According to new data from the Michigan Department of Health and Human Services (DHHS), white people in the state are about twice as likely to be vaccinated for COVID-19 than Black Michiganders.
Additionally, many Michigan counties with the highest poverty rates are rural counties represented by GOP lawmakers.
But Barrett argued that distributing vaccines with the SVI in mind is “inequitable,” “biased” and based on “social justice” rather than science. He said the state should instead rely on census data without factors like race and income attached to it.
Runestad falsely claimed that 20-year-olds in perfect health who are minorities and “don’t speak English that well” have a higher priority for receiving the COVID-19 vaccine than residents 65 years and older and those with underlying health conditions.
In Michigan, health care workers, other essential frontline workers and individuals 65 years and older are currently eligible to be inoculated. The next phase of Michigan’s vaccination rollout (ages 18 to 64 with underlying risk factors) is expected to start at the end of April or early May.
The state also has a special initiative to distribute more vaccine supply in regions that had a higher COVID-19 mortality rate over the past year to those over 60 years old.
State Sen. Sylvia Santana (D-Detroit) said the amendment would harm communities of color in the state that are already struggling to receive enough vaccinations.
“I think that we need to be very cautious, again, as I said before, about how we present information in this body, and also making sure that we’re not disproportionately impacting communities of color and communities throughout Michigan,” Santana said.
“We already have a lack of vaccines in the state and it’s not about one community getting a vaccine over another. … This [amendment] is not necessary, because it’s already an upward [battle] to get people educated just to want to get vaccinated as it is,” Santana added.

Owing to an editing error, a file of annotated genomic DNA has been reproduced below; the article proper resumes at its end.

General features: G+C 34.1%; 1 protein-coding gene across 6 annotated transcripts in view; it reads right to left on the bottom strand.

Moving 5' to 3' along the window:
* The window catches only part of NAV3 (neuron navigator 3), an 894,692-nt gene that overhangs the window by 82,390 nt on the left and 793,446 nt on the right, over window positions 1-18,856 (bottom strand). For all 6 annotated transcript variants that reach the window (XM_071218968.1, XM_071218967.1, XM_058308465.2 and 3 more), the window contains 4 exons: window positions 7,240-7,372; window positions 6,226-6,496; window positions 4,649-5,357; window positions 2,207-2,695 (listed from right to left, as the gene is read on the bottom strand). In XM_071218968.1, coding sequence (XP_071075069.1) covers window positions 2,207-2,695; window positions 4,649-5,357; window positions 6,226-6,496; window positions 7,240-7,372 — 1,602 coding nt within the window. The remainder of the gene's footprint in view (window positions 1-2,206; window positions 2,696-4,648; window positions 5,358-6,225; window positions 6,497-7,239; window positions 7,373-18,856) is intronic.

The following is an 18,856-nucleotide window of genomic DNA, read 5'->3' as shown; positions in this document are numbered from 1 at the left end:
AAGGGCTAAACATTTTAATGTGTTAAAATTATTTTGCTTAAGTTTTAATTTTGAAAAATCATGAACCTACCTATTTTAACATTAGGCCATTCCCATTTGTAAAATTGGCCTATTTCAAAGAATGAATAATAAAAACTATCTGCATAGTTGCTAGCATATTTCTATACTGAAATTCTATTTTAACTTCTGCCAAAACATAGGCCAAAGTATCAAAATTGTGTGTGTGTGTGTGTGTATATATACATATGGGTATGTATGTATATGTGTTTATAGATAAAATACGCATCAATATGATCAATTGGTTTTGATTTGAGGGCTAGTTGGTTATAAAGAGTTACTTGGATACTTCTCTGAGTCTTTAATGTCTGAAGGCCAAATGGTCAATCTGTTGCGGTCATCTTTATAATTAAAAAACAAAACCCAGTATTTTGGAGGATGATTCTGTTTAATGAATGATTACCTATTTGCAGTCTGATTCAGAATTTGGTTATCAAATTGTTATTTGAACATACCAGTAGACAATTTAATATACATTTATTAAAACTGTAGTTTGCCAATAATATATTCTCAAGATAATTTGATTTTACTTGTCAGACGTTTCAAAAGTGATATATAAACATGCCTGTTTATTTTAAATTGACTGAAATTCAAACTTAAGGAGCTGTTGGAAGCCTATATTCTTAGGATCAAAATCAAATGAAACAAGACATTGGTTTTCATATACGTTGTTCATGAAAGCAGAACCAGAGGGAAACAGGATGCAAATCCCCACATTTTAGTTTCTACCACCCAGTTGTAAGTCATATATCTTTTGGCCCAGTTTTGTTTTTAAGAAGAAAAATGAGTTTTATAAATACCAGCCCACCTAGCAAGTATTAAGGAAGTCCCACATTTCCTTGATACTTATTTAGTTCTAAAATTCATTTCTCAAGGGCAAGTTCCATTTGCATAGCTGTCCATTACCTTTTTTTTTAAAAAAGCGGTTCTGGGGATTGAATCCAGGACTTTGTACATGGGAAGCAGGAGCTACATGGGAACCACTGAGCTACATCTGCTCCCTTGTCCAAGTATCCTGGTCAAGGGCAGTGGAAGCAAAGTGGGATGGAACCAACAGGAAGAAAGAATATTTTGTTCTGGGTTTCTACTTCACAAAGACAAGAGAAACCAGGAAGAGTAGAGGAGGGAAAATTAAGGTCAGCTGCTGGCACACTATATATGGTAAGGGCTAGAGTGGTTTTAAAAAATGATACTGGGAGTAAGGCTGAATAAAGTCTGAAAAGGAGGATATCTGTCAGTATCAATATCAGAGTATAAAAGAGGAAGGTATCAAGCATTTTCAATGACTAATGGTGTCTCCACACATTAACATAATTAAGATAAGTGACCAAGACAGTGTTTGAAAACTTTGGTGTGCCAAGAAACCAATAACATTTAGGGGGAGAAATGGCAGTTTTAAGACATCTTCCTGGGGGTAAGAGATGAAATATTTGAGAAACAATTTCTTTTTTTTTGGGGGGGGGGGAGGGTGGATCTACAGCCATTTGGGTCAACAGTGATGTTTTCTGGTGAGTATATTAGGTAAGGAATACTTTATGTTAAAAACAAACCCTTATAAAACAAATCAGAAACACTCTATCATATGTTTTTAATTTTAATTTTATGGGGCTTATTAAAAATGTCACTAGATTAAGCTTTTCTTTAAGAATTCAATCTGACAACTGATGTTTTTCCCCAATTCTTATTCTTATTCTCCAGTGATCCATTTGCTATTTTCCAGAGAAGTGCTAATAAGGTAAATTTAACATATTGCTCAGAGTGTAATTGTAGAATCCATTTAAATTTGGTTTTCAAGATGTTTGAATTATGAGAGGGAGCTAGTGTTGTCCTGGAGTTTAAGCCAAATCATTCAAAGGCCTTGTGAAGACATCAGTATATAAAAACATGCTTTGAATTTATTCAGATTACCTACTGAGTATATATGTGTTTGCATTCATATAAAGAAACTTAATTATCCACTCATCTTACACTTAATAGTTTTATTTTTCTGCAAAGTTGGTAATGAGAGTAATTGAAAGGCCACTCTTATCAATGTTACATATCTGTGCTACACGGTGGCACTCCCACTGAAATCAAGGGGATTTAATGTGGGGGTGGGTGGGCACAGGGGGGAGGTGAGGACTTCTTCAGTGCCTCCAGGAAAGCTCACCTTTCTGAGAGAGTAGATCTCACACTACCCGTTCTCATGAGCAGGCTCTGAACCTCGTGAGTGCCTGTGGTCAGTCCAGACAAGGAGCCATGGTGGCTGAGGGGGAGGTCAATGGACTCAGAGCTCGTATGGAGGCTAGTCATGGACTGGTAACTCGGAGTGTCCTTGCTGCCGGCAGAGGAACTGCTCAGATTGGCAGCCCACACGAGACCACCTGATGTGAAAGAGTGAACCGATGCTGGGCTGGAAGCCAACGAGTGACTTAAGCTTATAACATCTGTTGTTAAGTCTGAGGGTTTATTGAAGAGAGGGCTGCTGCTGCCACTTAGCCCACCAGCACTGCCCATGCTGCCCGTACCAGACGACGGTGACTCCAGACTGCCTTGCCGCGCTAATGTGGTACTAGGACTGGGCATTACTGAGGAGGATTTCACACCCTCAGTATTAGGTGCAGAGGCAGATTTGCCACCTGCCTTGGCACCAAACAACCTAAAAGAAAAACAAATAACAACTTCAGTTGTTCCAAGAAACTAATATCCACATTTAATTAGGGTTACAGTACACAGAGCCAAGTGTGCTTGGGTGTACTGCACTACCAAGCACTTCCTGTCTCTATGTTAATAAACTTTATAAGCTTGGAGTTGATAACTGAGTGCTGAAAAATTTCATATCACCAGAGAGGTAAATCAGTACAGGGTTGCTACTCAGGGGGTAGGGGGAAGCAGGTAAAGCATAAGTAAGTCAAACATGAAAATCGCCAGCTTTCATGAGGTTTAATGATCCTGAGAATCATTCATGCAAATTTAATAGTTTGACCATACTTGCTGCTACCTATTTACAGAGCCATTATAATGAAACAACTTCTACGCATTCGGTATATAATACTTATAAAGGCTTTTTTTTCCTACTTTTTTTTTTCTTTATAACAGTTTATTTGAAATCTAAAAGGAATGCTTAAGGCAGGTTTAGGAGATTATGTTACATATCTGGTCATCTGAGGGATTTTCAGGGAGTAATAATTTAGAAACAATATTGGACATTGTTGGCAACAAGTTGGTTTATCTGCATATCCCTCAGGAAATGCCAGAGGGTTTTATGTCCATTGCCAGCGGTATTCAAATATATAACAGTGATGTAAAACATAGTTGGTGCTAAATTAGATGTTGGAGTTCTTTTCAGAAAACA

State Sen. Curtis Hertel (D-East Lansing) also warned that, should the amendment go through, fewer vaccines in general would be allocated to Michigan. He said scientists, not lawmakers, should be making these decisions.
“My suggestion, again, is that there are doctors and other people that actually determine these kinds of things. There’s a CDC that actually determines these kinds of things,” Hertel said.
“There’s a CDC that actually determines how many vaccines we get based on our own rules, and then maybe the state Legislature that knows almost nothing about this other than the slideshow they saw, shouldn’t be the ones that are actually setting policy here.”
On the floor Thursday, Democrats and Republicans continued to spar over which regions of the state should be prioritized for vaccine distribution and how federal money should be spent.
State Sen. Ed McBroom (R-Vulcan) criticized Democratic members for believing that money is a “magic bullet” to end the pandemic. Other GOP members complained that they were unfairly being called “racist” for opposing the SVI.
This pandemic won’t end just because you want it to, and the longer that we break off critical vaccine funding into pieces, the longer this pandemic will go on. People deserve 100% of our vaccination efforts in federal funding, not partial support,” said state Sen. Stephanie Chang (D-Detroit).
A DHHS spokesperson did not immediately return a request for comment.